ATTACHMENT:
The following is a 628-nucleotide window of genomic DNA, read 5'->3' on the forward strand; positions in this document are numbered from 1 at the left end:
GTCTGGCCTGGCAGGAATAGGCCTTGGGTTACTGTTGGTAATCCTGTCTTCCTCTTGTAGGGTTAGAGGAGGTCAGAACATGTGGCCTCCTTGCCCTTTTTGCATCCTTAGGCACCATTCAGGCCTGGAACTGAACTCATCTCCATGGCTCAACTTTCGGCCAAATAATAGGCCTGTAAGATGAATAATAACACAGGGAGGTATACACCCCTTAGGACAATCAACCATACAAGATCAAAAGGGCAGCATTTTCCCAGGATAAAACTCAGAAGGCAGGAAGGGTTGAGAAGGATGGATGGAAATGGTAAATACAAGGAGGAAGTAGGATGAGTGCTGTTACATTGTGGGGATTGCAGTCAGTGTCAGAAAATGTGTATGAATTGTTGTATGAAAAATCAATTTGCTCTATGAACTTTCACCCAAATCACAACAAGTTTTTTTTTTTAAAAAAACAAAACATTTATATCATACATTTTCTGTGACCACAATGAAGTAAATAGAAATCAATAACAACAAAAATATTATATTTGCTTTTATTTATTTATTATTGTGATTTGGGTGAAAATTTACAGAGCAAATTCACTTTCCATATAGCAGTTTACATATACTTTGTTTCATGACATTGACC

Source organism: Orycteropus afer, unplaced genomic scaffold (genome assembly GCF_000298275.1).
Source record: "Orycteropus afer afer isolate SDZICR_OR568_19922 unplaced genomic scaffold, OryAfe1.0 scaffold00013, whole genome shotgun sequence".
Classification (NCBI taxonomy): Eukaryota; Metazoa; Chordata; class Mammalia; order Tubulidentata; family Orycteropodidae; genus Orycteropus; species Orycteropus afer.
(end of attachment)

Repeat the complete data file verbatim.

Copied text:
The following is a 628-nucleotide window of genomic DNA, read 5'->3' on the forward strand; positions in this document are numbered from 1 at the left end:
GTCTGGCCTGGCAGGAATAGGCCTTGGGTTACTGTTGGTAATCCTGTCTTCCTCTTGTAGGGTTAGAGGAGGTCAGAACATGTGGCCTCCTTGCCCTTTTTGCATCCTTAGGCACCATTCAGGCCTGGAACTGAACTCATCTCCATGGCTCAACTTTCGGCCAAATAATAGGCCTGTAAGATGAATAATAACACAGGGAGGTATACACCCCTTAGGACAATCAACCATACAAGATCAAAAGGGCAGCATTTTCCCAGGATAAAACTCAGAAGGCAGGAAGGGTTGAGAAGGATGGATGGAAATGGTAAATACAAGGAGGAAGTAGGATGAGTGCTGTTACATTGTGGGGATTGCAGTCAGTGTCAGAAAATGTGTATGAATTGTTGTATGAAAAATCAATTTGCTCTATGAACTTTCACCCAAATCACAACAAGTTTTTTTTTTTAAAAAAACAAAACATTTATATCATACATTTTCTGTGACCACAATGAAGTAAATAGAAATCAATAACAACAAAAATATTATATTTGCTTTTATTTATTTATTATTGTGATTTGGGTGAAAATTTACAGAGCAAATTCACTTTCCATATAGCAGTTTACATATACTTTGTTTCATGACATTGACC

Source organism: Orycteropus afer, unplaced genomic scaffold (genome assembly GCF_000298275.1).
Source record: "Orycteropus afer afer isolate SDZICR_OR568_19922 unplaced genomic scaffold, OryAfe1.0 scaffold00013, whole genome shotgun sequence".
Classification (NCBI taxonomy): Eukaryota; Metazoa; Chordata; class Mammalia; order Tubulidentata; family Orycteropodidae; genus Orycteropus; species Orycteropus afer.